The United Nations’ emergency relief coordinator Jan Egeland at first hinted that rich countries were being “stingy” with aid then later tempered his remark.
But it drew a sharp response from US Secretary of State Colin Powell, who said: “The United States is not stingy. We will do more. I wish that comment hadn’t been made.”
Japan has earmarked $40 million, the US has more than doubled its initial aid pledge to $35 million and Canada has promised $33 million to lead a string of countries – rich and poor – to roll out the world’s largest international aid operation for decades to devastated coastal areas.
UN Assistant Emergency Relief Aid Coordinator Yvette Stevens said the international aid needed over the coming months was very likely to exceed the previous record UN appeal of $1.6 billion for Iraq last year.
South Korea has pledged
The International Federation of Red Cross and Red Crescent
Societies (IFRC) appealed for another $44 million in immediate aid.
Pledges poured in from traditional Western donors, as well as less common sources such as China, Brazil and Argentina, and even impoverished countries such as Cambodia, the UN said.
Oil-rich Saudi Arabia said it would contribute $10 million in emergency funding while Cambodia donated $40,000 to four of the stricken countries.
The US military said it had diverted an aircraft carrier, other
ships, and at least 20 aircraft to Asian countries, including much needed air cargo capacity.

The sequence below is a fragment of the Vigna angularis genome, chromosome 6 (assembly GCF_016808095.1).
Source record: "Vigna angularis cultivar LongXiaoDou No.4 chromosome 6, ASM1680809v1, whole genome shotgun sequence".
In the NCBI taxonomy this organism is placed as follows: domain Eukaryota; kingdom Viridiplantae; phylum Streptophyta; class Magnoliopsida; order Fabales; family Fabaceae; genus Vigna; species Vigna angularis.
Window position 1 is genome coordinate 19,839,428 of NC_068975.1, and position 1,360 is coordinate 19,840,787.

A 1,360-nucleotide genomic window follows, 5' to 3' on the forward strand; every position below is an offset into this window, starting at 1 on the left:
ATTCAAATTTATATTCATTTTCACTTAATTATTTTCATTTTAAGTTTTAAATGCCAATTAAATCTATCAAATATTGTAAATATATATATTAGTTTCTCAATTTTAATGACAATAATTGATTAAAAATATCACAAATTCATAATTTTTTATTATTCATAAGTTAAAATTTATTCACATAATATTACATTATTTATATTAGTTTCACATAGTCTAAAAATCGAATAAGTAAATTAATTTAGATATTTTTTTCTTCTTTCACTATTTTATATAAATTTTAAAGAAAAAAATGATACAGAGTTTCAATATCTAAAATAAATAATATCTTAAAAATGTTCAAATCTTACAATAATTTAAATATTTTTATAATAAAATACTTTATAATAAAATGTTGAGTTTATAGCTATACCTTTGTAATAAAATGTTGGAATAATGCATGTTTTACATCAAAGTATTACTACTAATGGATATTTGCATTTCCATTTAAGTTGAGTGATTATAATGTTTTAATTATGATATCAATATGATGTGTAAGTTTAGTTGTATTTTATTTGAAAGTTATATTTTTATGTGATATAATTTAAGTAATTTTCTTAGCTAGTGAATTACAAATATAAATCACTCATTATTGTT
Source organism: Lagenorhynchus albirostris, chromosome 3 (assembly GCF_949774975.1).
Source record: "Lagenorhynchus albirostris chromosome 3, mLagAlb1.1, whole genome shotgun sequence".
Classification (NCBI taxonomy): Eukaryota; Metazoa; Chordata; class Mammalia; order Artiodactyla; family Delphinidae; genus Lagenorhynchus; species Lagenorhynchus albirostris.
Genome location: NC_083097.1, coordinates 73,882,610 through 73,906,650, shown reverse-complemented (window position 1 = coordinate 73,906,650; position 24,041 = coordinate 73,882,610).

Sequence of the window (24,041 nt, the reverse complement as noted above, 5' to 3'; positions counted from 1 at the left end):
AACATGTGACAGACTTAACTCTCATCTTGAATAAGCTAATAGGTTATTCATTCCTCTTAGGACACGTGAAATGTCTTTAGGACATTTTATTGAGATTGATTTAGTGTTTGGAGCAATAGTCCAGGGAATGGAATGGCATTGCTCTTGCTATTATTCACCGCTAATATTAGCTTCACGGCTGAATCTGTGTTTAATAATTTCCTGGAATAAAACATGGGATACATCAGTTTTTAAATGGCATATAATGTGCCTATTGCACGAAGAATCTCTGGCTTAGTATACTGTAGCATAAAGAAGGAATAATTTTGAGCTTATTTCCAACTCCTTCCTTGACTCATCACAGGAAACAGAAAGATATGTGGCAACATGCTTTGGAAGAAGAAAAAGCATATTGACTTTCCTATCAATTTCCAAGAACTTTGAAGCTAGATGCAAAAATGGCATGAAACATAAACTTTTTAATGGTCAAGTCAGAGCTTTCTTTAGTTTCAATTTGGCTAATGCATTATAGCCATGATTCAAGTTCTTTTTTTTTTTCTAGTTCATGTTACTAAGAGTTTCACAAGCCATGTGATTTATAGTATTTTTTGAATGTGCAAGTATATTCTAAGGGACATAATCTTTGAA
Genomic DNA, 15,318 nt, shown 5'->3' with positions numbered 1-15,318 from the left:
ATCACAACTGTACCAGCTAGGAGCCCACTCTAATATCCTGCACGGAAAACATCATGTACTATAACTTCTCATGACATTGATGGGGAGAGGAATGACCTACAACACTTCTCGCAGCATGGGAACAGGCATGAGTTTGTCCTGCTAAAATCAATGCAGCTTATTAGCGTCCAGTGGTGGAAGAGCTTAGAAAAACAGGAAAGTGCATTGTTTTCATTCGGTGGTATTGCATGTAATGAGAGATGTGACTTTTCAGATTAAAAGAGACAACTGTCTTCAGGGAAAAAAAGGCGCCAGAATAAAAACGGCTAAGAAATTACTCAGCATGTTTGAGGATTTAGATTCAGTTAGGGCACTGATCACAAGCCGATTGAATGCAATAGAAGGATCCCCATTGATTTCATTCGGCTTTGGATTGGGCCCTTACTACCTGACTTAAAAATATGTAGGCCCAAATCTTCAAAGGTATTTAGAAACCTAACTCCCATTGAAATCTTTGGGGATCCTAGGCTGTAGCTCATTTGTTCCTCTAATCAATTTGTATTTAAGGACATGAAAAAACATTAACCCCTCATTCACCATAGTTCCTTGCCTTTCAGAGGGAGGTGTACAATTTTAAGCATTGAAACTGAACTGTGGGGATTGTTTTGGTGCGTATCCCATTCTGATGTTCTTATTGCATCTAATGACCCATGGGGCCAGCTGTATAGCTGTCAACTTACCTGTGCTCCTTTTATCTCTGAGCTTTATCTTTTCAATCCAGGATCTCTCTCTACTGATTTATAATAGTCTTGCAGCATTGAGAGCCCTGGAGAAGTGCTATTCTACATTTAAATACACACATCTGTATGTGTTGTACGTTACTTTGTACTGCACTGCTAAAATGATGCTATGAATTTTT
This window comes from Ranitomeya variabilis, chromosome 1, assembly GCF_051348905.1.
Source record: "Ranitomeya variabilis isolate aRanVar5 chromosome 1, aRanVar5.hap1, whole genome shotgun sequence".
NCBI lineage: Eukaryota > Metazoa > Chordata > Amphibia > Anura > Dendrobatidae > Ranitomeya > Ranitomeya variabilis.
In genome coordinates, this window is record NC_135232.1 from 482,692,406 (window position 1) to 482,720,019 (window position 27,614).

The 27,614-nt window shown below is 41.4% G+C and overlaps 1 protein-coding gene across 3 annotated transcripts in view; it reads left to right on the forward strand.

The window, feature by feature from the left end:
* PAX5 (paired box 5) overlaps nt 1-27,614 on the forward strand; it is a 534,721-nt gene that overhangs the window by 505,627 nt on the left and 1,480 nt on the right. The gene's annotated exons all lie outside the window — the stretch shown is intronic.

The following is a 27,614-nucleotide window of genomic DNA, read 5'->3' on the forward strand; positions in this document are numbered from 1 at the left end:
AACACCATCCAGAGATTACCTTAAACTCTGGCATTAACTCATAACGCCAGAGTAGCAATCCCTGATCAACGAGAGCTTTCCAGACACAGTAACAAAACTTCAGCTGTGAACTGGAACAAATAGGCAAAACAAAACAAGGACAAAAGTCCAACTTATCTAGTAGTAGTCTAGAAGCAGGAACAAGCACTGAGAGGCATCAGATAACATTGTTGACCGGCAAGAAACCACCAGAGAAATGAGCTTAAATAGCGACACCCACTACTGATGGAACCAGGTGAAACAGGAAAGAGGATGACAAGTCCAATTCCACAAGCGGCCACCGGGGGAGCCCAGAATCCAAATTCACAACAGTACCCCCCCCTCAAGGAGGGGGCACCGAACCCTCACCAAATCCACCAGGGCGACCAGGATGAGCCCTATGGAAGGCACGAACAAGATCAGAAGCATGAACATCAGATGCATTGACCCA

But as the toll climbed past an estimated 60,000, emergency
funding appeared to be less of a problem than coordination and stricken countries such as India and Sri Lanka even started to turn down some offers of aid.
Indian authorities, despite having to deal with more than 9000 casualties, joined the aid effort for other stricken countries, promising $23 million and sending helicopters and aircraft to distribute food, medicines and blankets.
Sri Lanka asked Israel to scale down a proposed 150-strong
medical team, saying it had enough doctors and rescue personnel, but welcoming urgent Israeli supplies.
The following is a selected list of contributions pledged:
AUSTRALIA: $27 million, five air force transport planes with supplies and medical teams as well as team of police.
BRAZIL: Sent air force plane with up to 10 tonnes of food and 6-8 tonnes of medicine to Thailand.
BRITAIN: 15 million pounds ($29 million).
CANADA: Government aid C$40 million ($33 million). Private
donations to non-governmental organisations such as Red Cross exceeds C$8.5 million.
CHINA: 21.6 million yuan ($2.6 million).
CZECH REPUBLIC: A plane sent to Sri Lanka with drinking
water. Officials said aid worth $444,400 would be sent.
EUROPEAN UNION: Ready to release up to 30 million euros ($41 million) on top of 3 million euros already allocated to IFRC.
FINLAND: Pledged 500,000 euros to the IFRC. Local
aid organisations have contributed another 75,000 euros. The Finnish Red Cross has sent a field hospital with 15 staff to Sri Lanka.
FRANCE: 15 million euros pledged and 110 tonnes of aid, along with 16 rescuers sent to Thailand.
GERMANY: 2 million euros. Three German planes to be dispatched to Phuket.
INDIA: Has promised over $23 million in monetary aid besides sending warships and aircraft to distribute food, medicines and blankets to Sri Lanka and the Maldives.
JAPAN: $40 million pledged, more than 120 medical and rescue personnel and three navy vessels sent.
KUWAIT: Supplies worth $2 million pledged and $100,000 sent.
QATAR: $10 million
SAUDI ARABIA: $10 million package pledged, half to be distributed via the Saudi Red Crescent, and half for international aid groups.
SLOVAKIA: Sent plane with drinking water, tents and medicine
to Sri Lanka; aid worth 6.6 million Slovak crowns ($231,660).
SLOVENIA: Donating 20 million tolars ($113,500) through International Red Cross and Crescent.
SOUTH KOREA: $2 million.
TAIWAN: $5.1 million.
UNITED ARAB EMIRATES: $2 million.
UNITED STATES: $35 million and 12 vessels to region.